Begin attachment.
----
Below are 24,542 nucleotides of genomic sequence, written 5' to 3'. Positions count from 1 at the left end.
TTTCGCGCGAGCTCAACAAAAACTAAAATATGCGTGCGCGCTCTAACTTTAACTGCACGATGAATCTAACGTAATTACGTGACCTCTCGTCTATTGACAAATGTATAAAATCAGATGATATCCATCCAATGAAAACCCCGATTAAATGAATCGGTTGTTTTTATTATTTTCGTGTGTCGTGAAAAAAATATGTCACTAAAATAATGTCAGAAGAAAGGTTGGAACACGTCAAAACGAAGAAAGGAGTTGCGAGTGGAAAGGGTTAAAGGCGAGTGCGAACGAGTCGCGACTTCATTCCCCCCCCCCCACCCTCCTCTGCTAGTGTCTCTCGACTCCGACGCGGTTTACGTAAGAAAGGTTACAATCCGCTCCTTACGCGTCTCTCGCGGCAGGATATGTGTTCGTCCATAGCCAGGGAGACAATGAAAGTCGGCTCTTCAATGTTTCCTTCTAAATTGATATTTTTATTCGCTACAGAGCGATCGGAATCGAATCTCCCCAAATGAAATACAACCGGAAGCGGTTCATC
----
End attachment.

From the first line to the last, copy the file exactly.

Below are 24,542 nucleotides of genomic sequence, written 5' to 3'. Positions count from 1 at the left end.
TTTCGCGCGAGCTCAACAAAAACTAAAATATGCGTGCGCGCTCTAACTTTAACTGCACGATGAATCTAACGTAATTACGTGACCTCTCGTCTATTGACAAATGTATAAAATCAGATGATATCCATCCAATGAAAACCCCGATTAAATGAATCGGTTGTTTTTATTATTTTCGTGTGTCGTGAAAAAAATATGTCACTAAAATAATGTCAGAAGAAAGGTTGGAACACGTCAAAACGAAGAAAGGAGTTGCGAGTGGAAAGGGTTAAAGGCGAGTGCGAACGAGTCGCGACTTCATTCCCCCCCCCCCACCCTCCTCTGCTAGTGTCTCTCGACTCCGACGCGGTTTACGTAAGAAAGGTTACAATCCGCTCCTTACGCGTCTCTCGCGGCAGGATATGTGTTCGTCCATAGCCAGGGAGACAATGAAAGTCGGCTCTTCAATGTTTCCTTCTAAATTGATATTTTTATTCGCTACAGAGCGATCGGAATCGAATCTCCCCAAATGAAATACAACCGGAAGCGGTTCATC